One Message, Many Audiences: Rising to the Challenge

You likely have invested considerable time and energy into developing the right brand and message for your business. It’s one of the first marketing tasks that a company tackles. But once you have your brand – one that will differentiate you among competitors and make your products and services recognizable and appealing – it’s time to think about the various audiences you communicate to and how your brand and message can resonate most effectively with each one.

With the right brand identity, you can easily customize different marketing pieces to appeal to each audience’s needs, interests and potential objections. And the right message can easily be tweaked successfully so it resonates with each of your unique audiences (see sidebar for all potential audiences you may have). The goal is to create clarity and excitement about your brand among every group with whom you interact.

Questions to Consider

When thinking about how to appeal to a particular audience, here are some questions to ask yourself.

    • What is important to them when it comes to your company or its offerings?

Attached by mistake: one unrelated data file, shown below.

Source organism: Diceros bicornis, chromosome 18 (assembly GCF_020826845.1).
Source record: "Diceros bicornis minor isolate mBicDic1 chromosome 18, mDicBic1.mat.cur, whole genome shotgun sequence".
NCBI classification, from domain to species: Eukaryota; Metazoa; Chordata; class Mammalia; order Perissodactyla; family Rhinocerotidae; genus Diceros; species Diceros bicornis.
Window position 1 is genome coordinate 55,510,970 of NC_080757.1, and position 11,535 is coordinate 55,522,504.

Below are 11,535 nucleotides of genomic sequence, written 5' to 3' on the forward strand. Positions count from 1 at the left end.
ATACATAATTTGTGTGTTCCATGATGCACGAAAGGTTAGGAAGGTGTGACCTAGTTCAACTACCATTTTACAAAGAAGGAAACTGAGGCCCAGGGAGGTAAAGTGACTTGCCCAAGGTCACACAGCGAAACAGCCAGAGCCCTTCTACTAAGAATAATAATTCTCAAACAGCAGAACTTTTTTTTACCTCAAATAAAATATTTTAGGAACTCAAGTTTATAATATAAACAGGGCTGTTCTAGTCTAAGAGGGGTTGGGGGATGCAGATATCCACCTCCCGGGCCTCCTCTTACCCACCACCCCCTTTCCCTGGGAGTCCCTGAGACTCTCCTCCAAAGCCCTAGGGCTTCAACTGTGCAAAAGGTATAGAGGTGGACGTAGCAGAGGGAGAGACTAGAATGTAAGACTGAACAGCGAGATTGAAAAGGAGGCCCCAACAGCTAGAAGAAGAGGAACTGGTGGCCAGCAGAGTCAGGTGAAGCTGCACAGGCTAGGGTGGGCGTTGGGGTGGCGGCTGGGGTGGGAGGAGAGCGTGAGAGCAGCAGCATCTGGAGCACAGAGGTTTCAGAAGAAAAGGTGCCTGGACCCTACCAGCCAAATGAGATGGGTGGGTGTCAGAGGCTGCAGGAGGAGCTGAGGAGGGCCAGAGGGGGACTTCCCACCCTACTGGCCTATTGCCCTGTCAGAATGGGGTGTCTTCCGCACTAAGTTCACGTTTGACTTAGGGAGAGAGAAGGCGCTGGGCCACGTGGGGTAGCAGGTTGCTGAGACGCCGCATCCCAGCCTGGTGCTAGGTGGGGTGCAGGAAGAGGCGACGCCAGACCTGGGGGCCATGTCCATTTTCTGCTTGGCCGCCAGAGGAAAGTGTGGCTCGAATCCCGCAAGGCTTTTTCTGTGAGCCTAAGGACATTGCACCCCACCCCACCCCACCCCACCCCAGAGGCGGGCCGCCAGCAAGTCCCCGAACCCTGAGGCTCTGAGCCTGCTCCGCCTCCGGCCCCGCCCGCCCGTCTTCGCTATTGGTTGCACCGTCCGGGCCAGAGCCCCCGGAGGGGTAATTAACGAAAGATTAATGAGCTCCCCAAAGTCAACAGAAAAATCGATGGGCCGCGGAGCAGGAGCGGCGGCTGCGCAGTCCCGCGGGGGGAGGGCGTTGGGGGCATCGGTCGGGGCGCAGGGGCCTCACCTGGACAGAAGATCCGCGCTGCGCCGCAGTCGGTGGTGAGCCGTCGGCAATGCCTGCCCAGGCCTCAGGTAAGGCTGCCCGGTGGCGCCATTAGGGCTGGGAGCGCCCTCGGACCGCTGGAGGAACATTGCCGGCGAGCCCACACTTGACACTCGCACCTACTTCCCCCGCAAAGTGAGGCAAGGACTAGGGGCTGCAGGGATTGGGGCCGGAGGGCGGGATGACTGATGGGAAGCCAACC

It's important to consider first what you want your audience to think and feel when you communicate with them. Next, you want to consider how your company brand can inspire these desired thoughts and feelings. At times, this may be a challenging task. That is why it's important to have a strong brand that integrates various messages and color palettes, because it allows for flexibiliity when communicating various messages without compromising the integrity of your brand.

    • What information is relevant and what is irrelevant to them?
      Every audience today has a short attention span, so every piece needs to capture quickly why they should engage with you. Headlines and subheadings, bullets and callouts are design elements that meet your audiences’ need for a quick review of your materials. If you give them relevant information in an easy-to-digest format, you’re more likely to entice them and capture their business.

    • What do you want your audience to do to engage with you?
      Clarifying the desired response you would like from each group will make the creation of each marketing piece a much easier process. If, for example, you want employees to feel connected to your organization, creating a company newsletter with a look and feel and content that is relevant to them can have a positive response. If you want to drive prospects to a specific landing page on your website, an email campaign or electronic piece may be most effective, since they will be online when they read it.

Continuity is Key

As you create unique pieces for each audience, e.g. a recruiting brochure aimed at college grads for your Human Resources team vs. a press kit aimed at getting local coverage, it’s important to achieve a recognizable look. So if someone were to lay out every marketing piece your company has designed, it would be clear that they all came from the same firm.

By taking the time to evaluate each audience, you will be able to create consistent, compelling marketing pieces that encourage every group to engage with your business!